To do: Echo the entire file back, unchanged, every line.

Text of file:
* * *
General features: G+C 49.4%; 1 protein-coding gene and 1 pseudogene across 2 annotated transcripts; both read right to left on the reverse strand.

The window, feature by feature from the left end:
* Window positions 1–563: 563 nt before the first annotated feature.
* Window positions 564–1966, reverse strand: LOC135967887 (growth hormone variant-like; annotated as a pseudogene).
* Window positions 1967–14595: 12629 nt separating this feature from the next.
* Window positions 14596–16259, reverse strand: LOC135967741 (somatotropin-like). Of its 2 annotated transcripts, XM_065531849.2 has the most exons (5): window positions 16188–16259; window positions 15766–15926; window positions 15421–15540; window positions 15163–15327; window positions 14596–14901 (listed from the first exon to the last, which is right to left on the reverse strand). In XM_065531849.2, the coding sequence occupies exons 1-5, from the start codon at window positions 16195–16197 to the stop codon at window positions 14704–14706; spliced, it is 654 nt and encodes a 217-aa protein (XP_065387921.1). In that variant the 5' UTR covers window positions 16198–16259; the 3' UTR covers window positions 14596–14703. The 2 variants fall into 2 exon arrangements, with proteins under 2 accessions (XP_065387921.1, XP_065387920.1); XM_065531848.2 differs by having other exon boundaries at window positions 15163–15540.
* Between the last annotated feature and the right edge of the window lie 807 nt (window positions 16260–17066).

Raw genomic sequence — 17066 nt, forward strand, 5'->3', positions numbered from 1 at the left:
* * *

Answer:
General features: G+C 49.4%; 1 protein-coding gene and 1 pseudogene across 2 annotated transcripts; both read right to left on the reverse strand.

The window, feature by feature from the left end:
* Window positions 1–563: 563 nt before the first annotated feature.
* Window positions 564–1966, reverse strand: LOC135967887 (growth hormone variant-like; annotated as a pseudogene).
* Window positions 1967–14595: 12629 nt separating this feature from the next.
* Window positions 14596–16259, reverse strand: LOC135967741 (somatotropin-like). Of its 2 annotated transcripts, XM_065531849.2 has the most exons (5): window positions 16188–16259; window positions 15766–15926; window positions 15421–15540; window positions 15163–15327; window positions 14596–14901 (listed from the first exon to the last, which is right to left on the reverse strand). In XM_065531849.2, the coding sequence occupies exons 1-5, from the start codon at window positions 16195–16197 to the stop codon at window positions 14704–14706; spliced, it is 654 nt and encodes a 217-aa protein (XP_065387921.1). In that variant the 5' UTR covers window positions 16198–16259; the 3' UTR covers window positions 14596–14703. The 2 variants fall into 2 exon arrangements, with proteins under 2 accessions (XP_065387921.1, XP_065387920.1); XM_065531848.2 differs by having other exon boundaries at window positions 15163–15540.
* Between the last annotated feature and the right edge of the window lie 807 nt (window positions 16260–17066).

Raw genomic sequence — 17066 nt, forward strand, 5'->3', positions numbered from 1 at the left: